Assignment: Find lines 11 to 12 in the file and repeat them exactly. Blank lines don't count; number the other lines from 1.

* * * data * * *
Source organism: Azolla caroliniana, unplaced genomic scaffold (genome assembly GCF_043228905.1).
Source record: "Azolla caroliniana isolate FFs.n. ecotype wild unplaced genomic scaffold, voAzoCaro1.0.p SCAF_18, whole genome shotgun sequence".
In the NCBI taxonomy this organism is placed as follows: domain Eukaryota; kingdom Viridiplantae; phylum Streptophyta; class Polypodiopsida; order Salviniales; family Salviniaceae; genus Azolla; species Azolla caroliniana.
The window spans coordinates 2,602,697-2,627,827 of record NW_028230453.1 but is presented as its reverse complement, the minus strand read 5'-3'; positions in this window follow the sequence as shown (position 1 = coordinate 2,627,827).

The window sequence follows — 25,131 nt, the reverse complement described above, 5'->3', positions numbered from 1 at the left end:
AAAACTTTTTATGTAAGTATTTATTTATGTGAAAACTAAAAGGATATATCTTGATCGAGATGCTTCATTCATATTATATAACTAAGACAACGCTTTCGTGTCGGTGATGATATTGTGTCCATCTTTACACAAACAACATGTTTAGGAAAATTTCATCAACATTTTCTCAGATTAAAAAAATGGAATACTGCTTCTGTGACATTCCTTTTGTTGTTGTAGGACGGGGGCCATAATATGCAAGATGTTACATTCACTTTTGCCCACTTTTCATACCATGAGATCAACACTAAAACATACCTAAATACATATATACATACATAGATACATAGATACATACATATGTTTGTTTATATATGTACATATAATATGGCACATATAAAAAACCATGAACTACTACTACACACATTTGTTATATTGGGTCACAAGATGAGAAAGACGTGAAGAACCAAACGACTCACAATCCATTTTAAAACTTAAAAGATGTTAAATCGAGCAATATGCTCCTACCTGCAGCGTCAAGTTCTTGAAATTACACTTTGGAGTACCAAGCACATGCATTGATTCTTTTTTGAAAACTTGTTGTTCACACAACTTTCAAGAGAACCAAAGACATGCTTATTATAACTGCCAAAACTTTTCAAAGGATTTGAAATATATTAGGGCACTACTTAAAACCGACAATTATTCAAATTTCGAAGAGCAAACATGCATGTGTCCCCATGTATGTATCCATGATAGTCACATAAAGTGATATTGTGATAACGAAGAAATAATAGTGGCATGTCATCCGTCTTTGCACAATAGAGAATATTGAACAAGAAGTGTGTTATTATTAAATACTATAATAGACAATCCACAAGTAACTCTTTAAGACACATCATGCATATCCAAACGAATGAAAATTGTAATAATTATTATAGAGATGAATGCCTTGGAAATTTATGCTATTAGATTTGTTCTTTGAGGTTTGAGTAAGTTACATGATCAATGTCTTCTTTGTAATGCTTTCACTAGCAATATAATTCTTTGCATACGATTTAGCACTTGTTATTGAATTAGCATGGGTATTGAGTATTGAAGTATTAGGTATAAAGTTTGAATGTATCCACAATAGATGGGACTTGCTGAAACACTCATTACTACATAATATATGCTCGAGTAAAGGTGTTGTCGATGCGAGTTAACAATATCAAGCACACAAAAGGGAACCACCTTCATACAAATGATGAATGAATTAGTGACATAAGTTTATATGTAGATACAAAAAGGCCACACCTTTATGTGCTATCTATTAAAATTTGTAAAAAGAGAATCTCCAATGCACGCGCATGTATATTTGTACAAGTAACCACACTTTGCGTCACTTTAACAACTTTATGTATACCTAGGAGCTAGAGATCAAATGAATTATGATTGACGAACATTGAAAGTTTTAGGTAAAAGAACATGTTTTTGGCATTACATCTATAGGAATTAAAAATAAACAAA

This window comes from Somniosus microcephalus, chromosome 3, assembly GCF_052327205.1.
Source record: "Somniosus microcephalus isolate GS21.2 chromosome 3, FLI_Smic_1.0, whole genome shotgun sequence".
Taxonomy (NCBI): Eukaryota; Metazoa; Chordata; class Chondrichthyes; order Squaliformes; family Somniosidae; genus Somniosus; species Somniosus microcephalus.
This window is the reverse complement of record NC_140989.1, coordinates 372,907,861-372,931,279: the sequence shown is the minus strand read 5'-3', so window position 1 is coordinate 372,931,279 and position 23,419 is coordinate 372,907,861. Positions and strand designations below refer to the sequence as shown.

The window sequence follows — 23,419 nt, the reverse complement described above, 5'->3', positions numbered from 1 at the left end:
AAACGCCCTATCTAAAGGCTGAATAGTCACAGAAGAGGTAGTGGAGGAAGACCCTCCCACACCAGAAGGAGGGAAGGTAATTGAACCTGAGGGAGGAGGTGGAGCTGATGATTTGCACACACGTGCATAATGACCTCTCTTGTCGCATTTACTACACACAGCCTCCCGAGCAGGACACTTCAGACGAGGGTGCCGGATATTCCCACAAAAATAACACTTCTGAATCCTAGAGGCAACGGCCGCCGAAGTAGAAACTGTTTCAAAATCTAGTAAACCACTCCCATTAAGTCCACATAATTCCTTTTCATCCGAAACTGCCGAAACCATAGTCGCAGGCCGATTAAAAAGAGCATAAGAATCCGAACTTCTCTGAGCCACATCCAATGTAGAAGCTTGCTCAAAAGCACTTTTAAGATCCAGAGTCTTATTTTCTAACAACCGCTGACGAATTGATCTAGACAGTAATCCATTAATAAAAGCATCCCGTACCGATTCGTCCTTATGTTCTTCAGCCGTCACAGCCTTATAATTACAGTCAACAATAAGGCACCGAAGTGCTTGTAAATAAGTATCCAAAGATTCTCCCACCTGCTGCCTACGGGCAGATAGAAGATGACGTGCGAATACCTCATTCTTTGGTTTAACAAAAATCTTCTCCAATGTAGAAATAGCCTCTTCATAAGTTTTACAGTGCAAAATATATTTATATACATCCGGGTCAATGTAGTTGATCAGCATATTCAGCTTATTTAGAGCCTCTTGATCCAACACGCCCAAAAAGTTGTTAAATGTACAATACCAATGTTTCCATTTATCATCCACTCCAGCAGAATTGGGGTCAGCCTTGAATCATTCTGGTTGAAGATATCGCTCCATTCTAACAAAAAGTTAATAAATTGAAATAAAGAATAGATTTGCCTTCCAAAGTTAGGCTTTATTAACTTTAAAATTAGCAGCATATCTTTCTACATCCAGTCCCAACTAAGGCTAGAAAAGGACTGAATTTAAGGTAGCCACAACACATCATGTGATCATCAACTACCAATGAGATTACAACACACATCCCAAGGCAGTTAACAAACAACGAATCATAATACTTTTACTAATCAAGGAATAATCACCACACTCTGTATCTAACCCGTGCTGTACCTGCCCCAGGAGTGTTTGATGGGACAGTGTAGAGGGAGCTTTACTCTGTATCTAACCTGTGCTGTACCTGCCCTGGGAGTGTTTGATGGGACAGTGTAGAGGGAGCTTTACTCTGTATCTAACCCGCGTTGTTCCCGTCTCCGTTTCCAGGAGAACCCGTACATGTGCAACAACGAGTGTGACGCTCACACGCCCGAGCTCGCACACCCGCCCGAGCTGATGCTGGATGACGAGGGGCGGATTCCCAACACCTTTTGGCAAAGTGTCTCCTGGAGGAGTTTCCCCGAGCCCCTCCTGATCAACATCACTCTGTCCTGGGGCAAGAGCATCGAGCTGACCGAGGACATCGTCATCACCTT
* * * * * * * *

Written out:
The window sequence follows — 23,419 nt, the reverse complement described above, 5'->3', positions numbered from 1 at the left end:
AAACGCCCTATCTAAAGGCTGAATAGTCACAGAAGAGGTAGTGGAGGAAGACCCTCCCACACCAGAAGGAGGGAAGGTAATTGAACCTGAGGGAGGAGGTGGAGCTGATGATTTGCACACACGTGCATAATGACCTCTCTTGTCGCATTTACTACACACAGCCTCCCGAGCAGGACACTTCAGACGAGGGTGCCGGATATTCCCACAAAAATAACACTTCTGAATCCTAGAGGCAACGGCCGCCGAAGTAGAAACTGTTTCAAAATCTAGTAAACCACTCCCATTAAGTCCACATAATTCCTTTTCATCCGAAACTGCCGAAACCATAGTCGCAGGCCGATTAAAAAGAGCATAAGAATCCGAACTTCTCTGAGCCACATCCAATGTAGAAGCTTGCTCAAAAGCACTTTTAAGATCCAGAGTCTTATTTTCTAACAACCGCTGACGAATTGATCTAGACAGTAATCCATTAATAAAAGCATCCCGTACCGATTCGTCCTTATGTTCTTCAGCCGTCACAGCCTTATAATTACAGTCAACAATAAGGCACCGAAGTGCTTGTAAATAAGTATCCAAAGATTCTCCCACCTGCTGCCTACGGGCAGATAGAAGATGACGTGCGAATACCTCATTCTTTGGTTTAACAAAAATCTTCTCCAATGTAGAAATAGCCTCTTCATAAGTTTTACAGTGCAAAATATATTTATATACATCCGGGTCAATGTAGTTGATCAGCATATTCAGCTTATTTAGAGCCTCTTGATCCAACACGCCCAAAAAGTTGTTAAATGTACAATACCAATGTTTCCATTTATCATCCACTCCAGCAGAATTGGGGTCAGCCTTGAATCATTCTGGTTGAAGATATCGCTCCATTCTAACAAAAAGTTAATAAATTGAAATAAAGAATAGATTTGCCTTCCAAAGTTAGGCTTTATTAACTTTAAAATTAGCAGCATATCTTTCTACATCCAGTCCCAACTAAGGCTAGAAAAGGACTGAATTTAAGGTAGCCACAACACATCATGTGATCATCAACTACCAATGAGATTACAACACACATCCCAAGGCAGTTAACAAACAACGAATCATAATACTTTTACTAATCAAGGAATAATCACCACACTCTGTATCTAACCCGTGCTGTACCTGCCCCAGGAGTGTTTGATGGGACAGTGTAGAGGGAGCTTTACTCTGTATCTAACCTGTGCTGTACCTGCCCTGGGAGTGTTTGATGGGACAGTGTAGAGGGAGCTTTACTCTGTATCTAACCCGCGTTGTTCCCGTCTCCGTTTCCAGGAGAACCCGTACATGTGCAACAACGAGTGTGACGCTCACACGCCCGAGCTCGCACACCCGCCCGAGCTGATGCTGGATGACGAGGGGCGGATTCCCAACACCTTTTGGCAAAGTGTCTCCTGGAGGAGTTTCCCCGAGCCCCTCCTGATCAACATCACTCTGTCCTGGGGCAAGAGCATCGAGCTGACCGAGGACATCGTCATCACCTT